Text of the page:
The seventh Duke was rather wild and was sent by his father to Hanover in Germany to learn German. There he met and in 1852 married Louisa von Alten, his host’s daughter. She was considered very beautiful. Louisa became a great friend of King Edward VII, then Prince of Wales. She lived quite a fast life, attending parties etc. She persuaded the Earl of Derby to promise to make her Mistress of the Robes to Queen Victoria, if he became prime minister. He was able to keep his promise, but the Queen did not like the Duchess. The Duke and Duchess of Manchester had two sons and three daughters. She later had an affair with the Marquis of Hartington, heir to the Duke of Devonshire. When her husband died, she married the Marquis, who was by then Duke of Devonshire. Louisa’s marriages to two dukes earned her the nickname the Double Duchess. In 1897 she held a great ball at Devonshire House in London to mark Queen Victoria’s Diamond Jubilee. Mr. Diamond showed a photograph of the Duchess dressed as Zenobia, Queen of Palmyra. Louisa’s three daughters all married well. Mary became a duchess like her mother, by marrying the Duke of Hamilton and Brandon. Louisa married the Earl of Gosford. A beautiful painting of her three daughters – the Acheson sisters by John Singer Sergeant - is now in Chatsworth House. The third Montagu sister, Alice, married the Earl of Derby. Her husband was very wealthy and owned Knowsley house. Their daughter Victoria Stanley died young when she fell from her horse.

The eighth Duke, like a number of aristocrats, married a rich American. Her name was Consuela Iznaga and her father had large estates in Cuba. Her marriage paved the way for other rich Americans. Her goddaughter Consuela Vanderbilt married the Duke of Marlborough. The Duchess of Manchester did not have a very happy life and was treated badly by her husband. She was often left alone at Tandragee Castle with her children. Her twin daughters Alice and Jacqueline both died young. She wore the Manchester tiara which is now in the Victoria and Albert Museum. The eighth Duke died at Tandragee Castle and was buried in the neighbouring churchyard.

The ninth Duke worked for the American William Randolph Hearst. He met an American heiress called Helena Zimmerman. Her father, a railway magnate, opposed the marriage, but the Duke and Helena eloped. Her father paid the Duke’s debts and bought Kylemore Abbey for the couple. The Abbey had originally been built for Mitchell Henry of Dromore, but he sold it after the death of his wife. Eugene Zimmerman then bought it cheaply as a wedding present for his daughter and son-in-law. He put the house in the Duke’s name. The Duchess transformed the ballroom for the visit of Edward VII, but he only stayed to tea. The Duke later gambled away his property. Helena divorced him and married a Scottish lord. The abbey was sold to nuns in 1921.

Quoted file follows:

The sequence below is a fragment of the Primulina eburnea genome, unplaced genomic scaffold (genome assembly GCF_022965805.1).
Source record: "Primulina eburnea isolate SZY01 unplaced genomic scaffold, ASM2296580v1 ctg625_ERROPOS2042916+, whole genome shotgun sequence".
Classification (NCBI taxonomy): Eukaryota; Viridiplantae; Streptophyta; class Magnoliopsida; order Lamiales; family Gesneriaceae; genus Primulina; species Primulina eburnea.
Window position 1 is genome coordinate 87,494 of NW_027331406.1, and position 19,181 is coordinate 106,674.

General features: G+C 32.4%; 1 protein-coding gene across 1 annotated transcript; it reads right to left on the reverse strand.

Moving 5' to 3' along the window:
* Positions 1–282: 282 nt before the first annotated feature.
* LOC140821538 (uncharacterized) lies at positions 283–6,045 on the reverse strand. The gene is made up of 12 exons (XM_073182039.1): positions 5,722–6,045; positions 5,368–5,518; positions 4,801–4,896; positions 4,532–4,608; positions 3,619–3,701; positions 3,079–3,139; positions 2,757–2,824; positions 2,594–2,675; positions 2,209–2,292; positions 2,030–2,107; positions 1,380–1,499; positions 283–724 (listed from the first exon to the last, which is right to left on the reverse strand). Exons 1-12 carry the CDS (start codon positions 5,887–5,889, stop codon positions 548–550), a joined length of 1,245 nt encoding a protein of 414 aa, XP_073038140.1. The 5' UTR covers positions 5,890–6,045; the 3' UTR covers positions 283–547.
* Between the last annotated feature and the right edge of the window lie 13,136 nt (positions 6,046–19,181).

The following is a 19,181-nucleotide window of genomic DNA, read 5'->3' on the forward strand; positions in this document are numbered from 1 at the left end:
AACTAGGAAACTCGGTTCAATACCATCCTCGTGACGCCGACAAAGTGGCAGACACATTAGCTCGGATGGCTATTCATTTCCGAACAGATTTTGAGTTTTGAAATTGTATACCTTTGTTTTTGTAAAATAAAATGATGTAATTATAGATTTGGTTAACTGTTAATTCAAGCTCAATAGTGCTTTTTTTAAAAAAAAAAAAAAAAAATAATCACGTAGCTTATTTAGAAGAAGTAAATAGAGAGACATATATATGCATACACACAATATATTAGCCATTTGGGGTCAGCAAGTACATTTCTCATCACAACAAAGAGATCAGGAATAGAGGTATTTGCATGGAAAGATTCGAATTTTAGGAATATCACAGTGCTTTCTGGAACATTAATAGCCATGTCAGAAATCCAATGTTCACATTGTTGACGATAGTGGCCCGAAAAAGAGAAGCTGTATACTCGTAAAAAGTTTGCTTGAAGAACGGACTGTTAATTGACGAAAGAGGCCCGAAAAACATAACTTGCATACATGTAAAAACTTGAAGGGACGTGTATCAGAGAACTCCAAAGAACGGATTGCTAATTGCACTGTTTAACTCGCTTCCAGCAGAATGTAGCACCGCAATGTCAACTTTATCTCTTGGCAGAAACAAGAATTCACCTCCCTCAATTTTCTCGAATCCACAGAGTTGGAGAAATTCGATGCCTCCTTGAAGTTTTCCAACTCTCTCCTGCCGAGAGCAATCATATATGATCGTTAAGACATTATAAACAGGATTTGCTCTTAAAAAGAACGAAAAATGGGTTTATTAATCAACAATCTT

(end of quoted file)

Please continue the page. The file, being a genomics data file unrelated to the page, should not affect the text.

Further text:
The tenth Duke sold Kimbolton Castle after the war and moved to Kenya. Later the Manchester silver was also due to be sold. This included a chalice and patten of 1686 which came from Tandragee church. A parishioner was in London, saw a report of the sale of the Duke of Manchester’s silver and fortunately recognised the items in time. The sale was stopped and the items were restored to the church after the Duke’s agent had written to him in Africa. The chalice had been left for safekeeping in the strong room of Tandragee Castle as the church had nowhere secure to keep it. The church has panelling from the private chapel at the castle. We were shown pictures of this panelling and of the stained glass windows in the church

Tandragee Castle itself was sold in 1955 to three businessmen. It later became the headquarters of Tayto crisps. As for the Manchester family, the 12th Duke died in 2002. He had been in jail in Canada for fraud. The 13th Duke now lives in the United States.

Mr. Ronnie McClements proposed the vote of thanks to Mr. Diamond for his very interesting talk.